The World of the Hero

12 courses, 65 lectures
10:25:10

Classics & Ancient History

Homer

Homer

In this course, Dr Emily Hauser (University of Exeter) provides a comprehensive introduction to Homer. In the first module, we think about the Iliad and Odyssey as ‘oral poems’ and consider this should impact how we read them....

11 lectures

1:41:31

Dr Emily Hauser

Exeter University

Classics & Ancient History

Homer: Iliad

Homer: Iliad

In this course, Professor Barbara Graziosi (Durham University) explores Homer’s Iliad. In the first module, we focus on the so-called ‘Homeric Question’, focusing on how and when the poem was composed, who composed it, as well...

5 lectures

0:42:39

Prof. Barbara Graziosi

Durham University

Classics & Ancient History

Homer: Iliad

Homer: Iliad

In this course, we explore several aspects of Homer’s Iliad. The course begins with a consideration of one of the most fundamental questions asked of the Homeric epics – the so-called Homeric Question – which asks whether the...

6 lectures

0:56:14

Prof. Richard Jenkyns

Oxford University

Classics & Ancient History

Homer: Iliad: Characterisation

Homer: Iliad: Characterisation

In this course, Professor Richard Jenkyns (University of Oxford) explores the theme of characterisation in Homer's Iliad, focusing in particular on fourteen key characters. In the first module, we think about what we mean by...

5 lectures

0:50:58

Prof. Richard Jenkyns

Oxford University

Classics & Ancient History

Homer: Odyssey

Homer: Odyssey

In this course, we discuss four key themes in Homer's Odyssey. In the first module, we concentrate on the concept of oral poetry - the idea that the Odyssey was not originally written down, but passed orally from generation to...

4 lectures

0:28:08

Prof. Edith Hall

King's College, London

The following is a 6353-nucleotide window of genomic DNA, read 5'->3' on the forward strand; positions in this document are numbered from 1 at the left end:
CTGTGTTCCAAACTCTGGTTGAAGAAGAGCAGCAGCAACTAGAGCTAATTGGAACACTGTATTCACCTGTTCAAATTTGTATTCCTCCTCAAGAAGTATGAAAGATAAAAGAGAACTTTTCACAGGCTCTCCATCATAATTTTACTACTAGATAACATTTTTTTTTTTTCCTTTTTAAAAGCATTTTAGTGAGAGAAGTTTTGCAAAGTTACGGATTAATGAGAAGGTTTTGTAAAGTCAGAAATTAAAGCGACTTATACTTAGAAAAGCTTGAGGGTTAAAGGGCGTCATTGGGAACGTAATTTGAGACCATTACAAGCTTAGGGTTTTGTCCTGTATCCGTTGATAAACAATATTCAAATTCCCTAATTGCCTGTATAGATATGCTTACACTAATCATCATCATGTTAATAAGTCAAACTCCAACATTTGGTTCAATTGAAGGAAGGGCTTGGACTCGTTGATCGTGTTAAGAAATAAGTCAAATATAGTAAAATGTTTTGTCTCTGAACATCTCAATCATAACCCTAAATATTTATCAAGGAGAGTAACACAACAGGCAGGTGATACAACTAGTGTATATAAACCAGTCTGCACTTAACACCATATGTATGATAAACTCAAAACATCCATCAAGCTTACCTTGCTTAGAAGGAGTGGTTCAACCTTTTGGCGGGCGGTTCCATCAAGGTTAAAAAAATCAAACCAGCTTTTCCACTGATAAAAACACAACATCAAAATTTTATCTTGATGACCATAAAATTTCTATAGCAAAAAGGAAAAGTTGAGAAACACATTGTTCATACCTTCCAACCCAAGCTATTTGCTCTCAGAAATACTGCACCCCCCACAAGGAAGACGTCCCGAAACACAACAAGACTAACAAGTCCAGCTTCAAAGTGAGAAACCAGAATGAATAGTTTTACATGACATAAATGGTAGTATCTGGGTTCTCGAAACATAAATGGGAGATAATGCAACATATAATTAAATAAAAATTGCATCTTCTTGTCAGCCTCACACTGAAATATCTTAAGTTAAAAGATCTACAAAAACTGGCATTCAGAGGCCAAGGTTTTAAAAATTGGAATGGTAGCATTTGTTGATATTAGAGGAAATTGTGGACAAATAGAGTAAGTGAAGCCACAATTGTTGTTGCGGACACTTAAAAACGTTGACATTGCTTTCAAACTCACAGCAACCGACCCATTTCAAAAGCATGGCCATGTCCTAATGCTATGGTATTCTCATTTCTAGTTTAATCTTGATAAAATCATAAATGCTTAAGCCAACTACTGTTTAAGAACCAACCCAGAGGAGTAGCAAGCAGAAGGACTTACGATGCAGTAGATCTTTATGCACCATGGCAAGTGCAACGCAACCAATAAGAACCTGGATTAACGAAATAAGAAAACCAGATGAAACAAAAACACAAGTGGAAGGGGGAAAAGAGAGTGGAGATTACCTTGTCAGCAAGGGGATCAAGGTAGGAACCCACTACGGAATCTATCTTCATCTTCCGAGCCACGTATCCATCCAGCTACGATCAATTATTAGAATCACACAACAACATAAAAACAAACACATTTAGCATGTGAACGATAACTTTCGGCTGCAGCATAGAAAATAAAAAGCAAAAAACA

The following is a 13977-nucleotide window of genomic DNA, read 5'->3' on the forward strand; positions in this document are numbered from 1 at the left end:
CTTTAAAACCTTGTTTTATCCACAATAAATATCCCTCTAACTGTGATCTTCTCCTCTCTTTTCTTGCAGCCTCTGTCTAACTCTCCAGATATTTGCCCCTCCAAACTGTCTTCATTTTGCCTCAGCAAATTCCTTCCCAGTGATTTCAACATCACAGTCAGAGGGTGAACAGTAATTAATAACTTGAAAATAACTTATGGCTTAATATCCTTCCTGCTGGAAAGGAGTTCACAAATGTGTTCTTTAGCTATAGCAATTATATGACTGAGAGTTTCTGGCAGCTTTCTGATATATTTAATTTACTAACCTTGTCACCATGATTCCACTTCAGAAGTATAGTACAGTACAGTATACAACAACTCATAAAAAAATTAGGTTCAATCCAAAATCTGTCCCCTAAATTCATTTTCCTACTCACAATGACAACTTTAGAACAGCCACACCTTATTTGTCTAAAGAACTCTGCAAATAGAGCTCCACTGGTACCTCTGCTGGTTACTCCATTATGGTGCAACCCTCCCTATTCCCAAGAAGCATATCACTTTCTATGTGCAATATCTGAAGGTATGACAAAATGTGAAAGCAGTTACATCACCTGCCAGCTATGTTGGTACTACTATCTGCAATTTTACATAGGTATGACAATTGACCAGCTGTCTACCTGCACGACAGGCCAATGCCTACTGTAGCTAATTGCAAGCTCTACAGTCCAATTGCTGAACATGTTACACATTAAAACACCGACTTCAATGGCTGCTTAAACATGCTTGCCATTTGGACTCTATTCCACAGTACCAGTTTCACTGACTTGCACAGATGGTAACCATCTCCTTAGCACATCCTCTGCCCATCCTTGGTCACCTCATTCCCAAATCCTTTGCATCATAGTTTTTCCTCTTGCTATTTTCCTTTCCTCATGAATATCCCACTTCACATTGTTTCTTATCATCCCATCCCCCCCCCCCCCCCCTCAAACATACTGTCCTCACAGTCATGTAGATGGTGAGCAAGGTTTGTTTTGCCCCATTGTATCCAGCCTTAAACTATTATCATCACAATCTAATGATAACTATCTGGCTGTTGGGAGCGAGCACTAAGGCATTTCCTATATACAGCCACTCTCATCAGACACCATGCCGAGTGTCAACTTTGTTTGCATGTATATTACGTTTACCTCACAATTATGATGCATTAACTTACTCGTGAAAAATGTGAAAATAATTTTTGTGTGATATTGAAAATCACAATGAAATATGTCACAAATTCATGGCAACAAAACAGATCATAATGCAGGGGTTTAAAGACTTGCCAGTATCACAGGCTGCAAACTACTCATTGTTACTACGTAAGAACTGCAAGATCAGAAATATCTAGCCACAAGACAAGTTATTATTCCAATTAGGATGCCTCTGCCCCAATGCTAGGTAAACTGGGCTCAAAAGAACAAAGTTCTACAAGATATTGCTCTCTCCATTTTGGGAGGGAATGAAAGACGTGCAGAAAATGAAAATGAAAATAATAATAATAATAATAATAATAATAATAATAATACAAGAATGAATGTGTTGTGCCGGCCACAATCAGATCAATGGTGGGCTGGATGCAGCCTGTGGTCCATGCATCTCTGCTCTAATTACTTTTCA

Classics & Ancient History

Homer: Odyssey

Homer: Odyssey

In this course, Professor Richard Jenkyns (University of Oxford) explores Homer's Odyssey. We begin by thinking about the nature of the poem, focusing in particular on the nature of oral poetry and the Odyssey's relationship...

5 lectures

0:43:41

Prof. Richard Jenkyns

Oxford University

Classics & Ancient History

Homer: Odyssey

Homer: Odyssey

In this course, Professor Barbara Graziosi (University of Durham) explores Homer's Odyssey. We begin by thinking about the figure of Odysseus himself, focusing in particular on his status as a man 'of many turns' (Greek:...

5 lectures

0:49:26

Prof. Barbara Graziosi

Durham University

Classics & Ancient History

Homer: The Worlds of the Iliad and Odyssey

Homer: The Worlds of the Iliad and Odyssey

In a special set of two lectures, Dr Elton Barker (Open University) explores the worlds of the Homeric epics, suggesting in particular that both the Iliad and the Odyssey question the use of violence as a means of...

2 lectures

0:31:24

Dr Elton Barker

Open University

Classics & Ancient History

Homer: Women

Homer: Women

In this course, Dr Emily Hauser (University of Exeter) explores the status and role of women in the Iliad and the Odyssey. In the first module, we think about why women matter in Homer, and the difficulty of recovering the...

5 lectures

0:46:29

Dr Emily Hauser

Exeter University

Classics & Ancient History

Virgil: Aeneid

Virgil: Aeneid

In this course, Dr Sharon Marshall explores Virgil’s Aeneid through five key questions. In the first module, we think about whether the Aeneid should be read as a pro- or anti-Augustan poem. After that, we explore the nature of...

5 lectures

0:50:47

Dr Sharon Marshall

Exeter University

Classics & Ancient History

Virgil: Aeneid

Virgil: Aeneid

In this course, Professor Llewelyn Morgan (University of Oxford) explores Virgil's Aeneid. In the first module, we think about the theme of the city in the poem, focusing in particular on the centrality of the city of...

6 lectures

1:08:54

Prof. Llewelyn Morgan

Oxford University

Classics & Ancient History

Virgil: Aeneid

Virgil: Aeneid

In this course, we explore several aspects of Virgil’s Aeneid – looking in particular at the following issues: first, Dido and Aeneas, and who we should blame for what happens; second, Augustus, and his influence on the Aeneid;...

6 lectures

0:54:59

Prof. Richard Jenkyns

Oxford University